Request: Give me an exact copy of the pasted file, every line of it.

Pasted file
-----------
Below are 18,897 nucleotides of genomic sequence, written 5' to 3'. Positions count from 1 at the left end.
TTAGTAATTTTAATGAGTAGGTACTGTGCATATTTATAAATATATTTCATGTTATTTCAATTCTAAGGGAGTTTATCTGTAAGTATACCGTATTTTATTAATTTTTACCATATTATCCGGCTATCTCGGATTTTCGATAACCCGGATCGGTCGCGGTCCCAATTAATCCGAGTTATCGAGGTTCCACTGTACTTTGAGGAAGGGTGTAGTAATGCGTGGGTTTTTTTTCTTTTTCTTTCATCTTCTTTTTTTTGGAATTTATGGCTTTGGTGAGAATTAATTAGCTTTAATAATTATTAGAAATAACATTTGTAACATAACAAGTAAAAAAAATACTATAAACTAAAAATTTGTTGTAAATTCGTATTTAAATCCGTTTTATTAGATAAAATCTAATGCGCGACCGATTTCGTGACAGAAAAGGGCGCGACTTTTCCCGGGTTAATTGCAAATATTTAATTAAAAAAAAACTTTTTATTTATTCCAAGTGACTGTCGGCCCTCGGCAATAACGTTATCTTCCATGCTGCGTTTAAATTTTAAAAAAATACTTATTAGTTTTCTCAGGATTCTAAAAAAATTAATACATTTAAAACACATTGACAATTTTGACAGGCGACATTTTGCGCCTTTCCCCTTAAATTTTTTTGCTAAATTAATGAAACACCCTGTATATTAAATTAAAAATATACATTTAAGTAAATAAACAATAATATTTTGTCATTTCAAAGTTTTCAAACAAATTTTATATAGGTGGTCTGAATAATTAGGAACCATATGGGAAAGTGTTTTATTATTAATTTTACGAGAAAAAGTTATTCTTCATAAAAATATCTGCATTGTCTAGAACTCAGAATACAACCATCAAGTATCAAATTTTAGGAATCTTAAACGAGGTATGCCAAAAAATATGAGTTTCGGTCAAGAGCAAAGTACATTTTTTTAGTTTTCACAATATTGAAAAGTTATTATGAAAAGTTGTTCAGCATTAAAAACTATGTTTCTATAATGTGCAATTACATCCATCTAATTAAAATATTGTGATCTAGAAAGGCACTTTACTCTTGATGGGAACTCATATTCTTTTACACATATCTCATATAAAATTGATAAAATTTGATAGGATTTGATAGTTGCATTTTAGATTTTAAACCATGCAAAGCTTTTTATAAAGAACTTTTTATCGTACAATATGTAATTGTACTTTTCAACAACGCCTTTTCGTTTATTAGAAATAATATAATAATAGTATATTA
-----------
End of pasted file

Below are 18,897 nucleotides of genomic sequence, written 5' to 3'. Positions count from 1 at the left end.
TTAGTAATTTTAATGAGTAGGTACTGTGCATATTTATAAATATATTTCATGTTATTTCAATTCTAAGGGAGTTTATCTGTAAGTATACCGTATTTTATTAATTTTTACCATATTATCCGGCTATCTCGGATTTTCGATAACCCGGATCGGTCGCGGTCCCAATTAATCCGAGTTATCGAGGTTCCACTGTACTTTGAGGAAGGGTGTAGTAATGCGTGGGTTTTTTTTCTTTTTCTTTCATCTTCTTTTTTTTGGAATTTATGGCTTTGGTGAGAATTAATTAGCTTTAATAATTATTAGAAATAACATTTGTAACATAACAAGTAAAAAAAATACTATAAACTAAAAATTTGTTGTAAATTCGTATTTAAATCCGTTTTATTAGATAAAATCTAATGCGCGACCGATTTCGTGACAGAAAAGGGCGCGACTTTTCCCGGGTTAATTGCAAATATTTAATTAAAAAAAAACTTTTTATTTATTCCAAGTGACTGTCGGCCCTCGGCAATAACGTTATCTTCCATGCTGCGTTTAAATTTTAAAAAAATACTTATTAGTTTTCTCAGGATTCTAAAAAAATTAATACATTTAAAACACATTGACAATTTTGACAGGCGACATTTTGCGCCTTTCCCCTTAAATTTTTTTGCTAAATTAATGAAACACCCTGTATATTAAATTAAAAATATACATTTAAGTAAATAAACAATAATATTTTGTCATTTCAAAGTTTTCAAACAAATTTTATATAGGTGGTCTGAATAATTAGGAACCATATGGGAAAGTGTTTTATTATTAATTTTACGAGAAAAAGTTATTCTTCATAAAAATATCTGCATTGTCTAGAACTCAGAATACAACCATCAAGTATCAAATTTTAGGAATCTTAAACGAGGTATGCCAAAAAATATGAGTTTCGGTCAAGAGCAAAGTACATTTTTTTAGTTTTCACAATATTGAAAAGTTATTATGAAAAGTTGTTCAGCATTAAAAACTATGTTTCTATAATGTGCAATTACATCCATCTAATTAAAATATTGTGATCTAGAAAGGCACTTTACTCTTGATGGGAACTCATATTCTTTTACACATATCTCATATAAAATTGATAAAATTTGATAGGATTTGATAGTTGCATTTTAGATTTTAAACCATGCAAAGCTTTTTATAAAGAACTTTTTATCGTACAATATGTAATTGTACTTTTCAACAACGCCTTTTCGTTTATTAGAAATAATATAATAATAGTATATTA